Throughout China’s long past, no animal has affected its history as greatly as the horse. Ever since its introduction in China around the end of the 3rd Millennium BC, the horse has been an integral figure in the creation and survival of the Middle Kingdom. Their importance in the transportation of goods and supplies, and the overall development of Chinese trade, prompted some of the most important innovations in equestrian history. For example the horse collar, the stirrup and a reliable and effective harnessing system based on the breast strap.
One of the great paradoxes of Chinese history is that despite the horse’s significance to the survival of the Empire, domestic horse-breeding programmes were rarely successful. As a result, China was forced to import horses from its nomadic neighbours throughout most of the imperial period. Silk had been traded for horses during the Han Dynasty (157 – 87 BC), whilst tea was the commodity of trade during the Song Dynasty (681 – 907), which initiated the history of ‘Tea for Horses’ markets.
Following their crucial role in both the social and economic sphere, horses became tightly related to Chinese religion and art, appearing on oracle bones and in tombs as animal sacrifices since the Shang Dynasty (1766-1046 BC). Often regarded as supernatural and auspicious creatures, they were also deeply rooted in Chinese mythology, becoming the subject of legends and folkloristic beliefs. An example is the Tiānmǎ (天馬), the heavenly horse, thought to be able to run 300 miles a day and sweat blood at the end of its journey. During the Western Zhou Dynasty (1027-771 BC), horses began to be used for the demonstration and exercise of military practice, with military strength being measured by the number of war chariots available to a particular kingdom. As the military significance of the animal increased, so did its role in court recreational activities, including sports and hunting.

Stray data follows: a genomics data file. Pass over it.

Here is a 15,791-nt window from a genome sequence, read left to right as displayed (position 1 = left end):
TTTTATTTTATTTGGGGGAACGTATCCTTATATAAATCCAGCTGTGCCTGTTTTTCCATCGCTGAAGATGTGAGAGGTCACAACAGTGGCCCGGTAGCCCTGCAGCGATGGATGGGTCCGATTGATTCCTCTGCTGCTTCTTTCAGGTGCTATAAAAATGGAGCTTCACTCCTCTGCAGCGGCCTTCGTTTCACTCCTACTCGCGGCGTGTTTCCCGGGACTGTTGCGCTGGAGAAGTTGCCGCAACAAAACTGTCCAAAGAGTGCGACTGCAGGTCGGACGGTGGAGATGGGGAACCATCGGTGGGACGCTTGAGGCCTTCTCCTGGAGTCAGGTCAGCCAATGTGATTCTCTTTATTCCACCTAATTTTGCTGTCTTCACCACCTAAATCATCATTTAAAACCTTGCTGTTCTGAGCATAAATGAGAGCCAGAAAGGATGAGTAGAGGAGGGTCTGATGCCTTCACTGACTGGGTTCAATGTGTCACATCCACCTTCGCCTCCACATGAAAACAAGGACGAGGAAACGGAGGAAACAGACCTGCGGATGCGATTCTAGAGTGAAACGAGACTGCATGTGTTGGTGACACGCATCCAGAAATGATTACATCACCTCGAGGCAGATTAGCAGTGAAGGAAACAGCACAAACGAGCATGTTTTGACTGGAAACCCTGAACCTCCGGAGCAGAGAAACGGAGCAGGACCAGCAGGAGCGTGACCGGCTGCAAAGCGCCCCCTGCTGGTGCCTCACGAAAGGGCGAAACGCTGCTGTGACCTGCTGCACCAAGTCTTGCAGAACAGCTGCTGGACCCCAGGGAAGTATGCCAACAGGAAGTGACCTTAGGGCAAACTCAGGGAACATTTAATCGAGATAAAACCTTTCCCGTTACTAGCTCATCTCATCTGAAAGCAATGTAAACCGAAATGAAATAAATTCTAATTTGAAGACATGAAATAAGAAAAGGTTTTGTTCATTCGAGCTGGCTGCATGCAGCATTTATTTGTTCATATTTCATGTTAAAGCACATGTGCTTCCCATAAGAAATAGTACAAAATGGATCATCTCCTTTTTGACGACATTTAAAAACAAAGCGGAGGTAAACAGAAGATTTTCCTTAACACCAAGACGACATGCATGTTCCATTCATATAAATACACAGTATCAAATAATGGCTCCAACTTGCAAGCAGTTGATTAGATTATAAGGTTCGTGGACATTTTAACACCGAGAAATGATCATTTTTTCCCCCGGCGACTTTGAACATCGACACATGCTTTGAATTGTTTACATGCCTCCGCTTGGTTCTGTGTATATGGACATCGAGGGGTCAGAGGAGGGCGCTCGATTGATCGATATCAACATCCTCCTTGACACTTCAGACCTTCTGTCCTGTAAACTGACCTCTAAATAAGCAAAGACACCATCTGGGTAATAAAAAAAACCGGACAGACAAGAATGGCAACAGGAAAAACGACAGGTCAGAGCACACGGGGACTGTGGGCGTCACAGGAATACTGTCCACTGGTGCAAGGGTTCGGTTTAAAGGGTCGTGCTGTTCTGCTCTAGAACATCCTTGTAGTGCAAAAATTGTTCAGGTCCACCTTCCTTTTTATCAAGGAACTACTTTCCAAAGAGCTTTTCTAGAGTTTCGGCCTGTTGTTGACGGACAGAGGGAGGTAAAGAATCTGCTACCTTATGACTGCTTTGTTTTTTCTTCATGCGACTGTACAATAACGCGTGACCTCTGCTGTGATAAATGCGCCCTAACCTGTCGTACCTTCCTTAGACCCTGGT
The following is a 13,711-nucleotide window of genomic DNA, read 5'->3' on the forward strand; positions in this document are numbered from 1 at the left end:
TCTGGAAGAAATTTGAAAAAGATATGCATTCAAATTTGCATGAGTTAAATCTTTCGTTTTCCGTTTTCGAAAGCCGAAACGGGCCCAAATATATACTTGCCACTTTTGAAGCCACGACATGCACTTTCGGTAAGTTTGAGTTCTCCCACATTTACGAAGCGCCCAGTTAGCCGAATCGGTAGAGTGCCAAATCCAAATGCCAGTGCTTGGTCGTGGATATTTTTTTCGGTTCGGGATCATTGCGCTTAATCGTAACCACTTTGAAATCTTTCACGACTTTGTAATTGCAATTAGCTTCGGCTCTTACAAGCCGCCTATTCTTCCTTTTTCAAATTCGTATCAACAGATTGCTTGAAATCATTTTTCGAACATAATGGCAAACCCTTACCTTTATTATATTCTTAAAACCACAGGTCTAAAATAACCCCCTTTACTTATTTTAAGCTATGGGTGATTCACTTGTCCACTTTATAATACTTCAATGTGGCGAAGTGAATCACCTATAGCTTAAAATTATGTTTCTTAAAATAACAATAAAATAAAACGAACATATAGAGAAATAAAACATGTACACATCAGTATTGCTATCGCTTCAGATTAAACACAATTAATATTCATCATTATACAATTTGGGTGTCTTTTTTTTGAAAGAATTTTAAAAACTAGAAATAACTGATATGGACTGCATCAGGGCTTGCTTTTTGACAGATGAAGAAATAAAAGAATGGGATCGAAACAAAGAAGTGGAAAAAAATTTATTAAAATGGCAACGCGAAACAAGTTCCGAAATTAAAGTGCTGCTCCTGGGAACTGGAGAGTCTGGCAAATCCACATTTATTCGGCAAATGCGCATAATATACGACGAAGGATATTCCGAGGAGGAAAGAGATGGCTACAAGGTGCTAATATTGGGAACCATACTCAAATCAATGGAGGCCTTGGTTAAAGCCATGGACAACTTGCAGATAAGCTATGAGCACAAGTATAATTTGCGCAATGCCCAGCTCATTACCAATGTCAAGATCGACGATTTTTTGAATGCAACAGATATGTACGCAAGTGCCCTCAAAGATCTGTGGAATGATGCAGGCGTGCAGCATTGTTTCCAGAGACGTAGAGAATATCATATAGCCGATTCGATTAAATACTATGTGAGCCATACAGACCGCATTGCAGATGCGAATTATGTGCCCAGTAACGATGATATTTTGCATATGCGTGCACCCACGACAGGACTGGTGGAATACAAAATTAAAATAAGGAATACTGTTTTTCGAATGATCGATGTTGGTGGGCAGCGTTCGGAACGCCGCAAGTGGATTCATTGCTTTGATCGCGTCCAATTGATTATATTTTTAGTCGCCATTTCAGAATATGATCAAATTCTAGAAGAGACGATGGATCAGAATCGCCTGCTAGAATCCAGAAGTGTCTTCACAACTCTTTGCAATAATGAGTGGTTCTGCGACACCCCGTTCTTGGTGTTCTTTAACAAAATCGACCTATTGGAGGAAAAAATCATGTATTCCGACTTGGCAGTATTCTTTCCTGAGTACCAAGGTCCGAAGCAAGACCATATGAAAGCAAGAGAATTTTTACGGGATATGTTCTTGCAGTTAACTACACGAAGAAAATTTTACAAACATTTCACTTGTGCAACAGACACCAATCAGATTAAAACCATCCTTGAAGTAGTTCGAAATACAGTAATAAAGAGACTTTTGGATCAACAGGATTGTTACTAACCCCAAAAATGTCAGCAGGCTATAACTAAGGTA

The appearance of horses as a mingqi in burial contexts reflects the desire of having the animal accompany the deceased throughout their journey in the afterlife. Indeed, Chinese belief saw the afterlife as an extension of the worldly life, with mingqi providing a material manifestation of the belief system of a given time period. Buried in tombs since the Warring States (275-221 BC) and popularised during the Han Dynasty (220 BC – AD 220), mingqi endured through the tumultuous Six Dynasty period (AD 220-589) and proliferated during the reunification of China under the Sui (AD 581-618) and Tang (AD 618-918) dynasties.
The horse was the most prominent animal in Han tombs; mingqi figures of the animal have been recovered in various shapes and dimensions, undecorated or painted with unfired pigment, as well as in tombs of people of different social standing. The abundance of such ceramic figures suggests that they gradually replaced animal sacrifice, a practice still in use under the Han Dynasty.
With the unification of North China under Northern Wei, burials sites saw the preservation of Han tomb styles and funerary practices, as well as innovations in mingqi with an increasing number of pack animals. Horses from this period are characterised by stiff legs, projecting trapezoid saddles, arched necks and relatively small heads. Following Emperor Xiao Wendi’s decree, that signed the movement of the capital to Luoyang in AD 494, mingqi were influenced by developments in painting techniques seen in the South. Thus, from the late Northern Wei period, horses became more naturalistic and richly decorated.
The Tang Dynasty marked the resurge of elaborate tombs with the integration of new international influences. Horses from this period were often mass-produced using moulds, but showed individual personality through sancai (three-colour) glaze, a Tang novelty with strong influences from Central Asia. As a symbol of status and wealth in life, horses were also an indication of their owner’s importance in the afterlife, with horse mingqi reflecting the position and rank of the deceased through their forms and scale. The Tang Dynasty saw several developments, including the rise to popularity of female horse-riding, a social change that has been reflected in mingqi through the appearance of figurines of female riders.
Similar to the Renaissance in Europe, the Ming Dynasty signed a period of artistic and literary prosperity in China with porcelain being its most recognisable and admired production. Some of the Ming artistic innovations can be attested on horse mingqi figures from this period, including the doucai (鬥彩, contending colours) and and wucai (五彩, five-colour) glazes.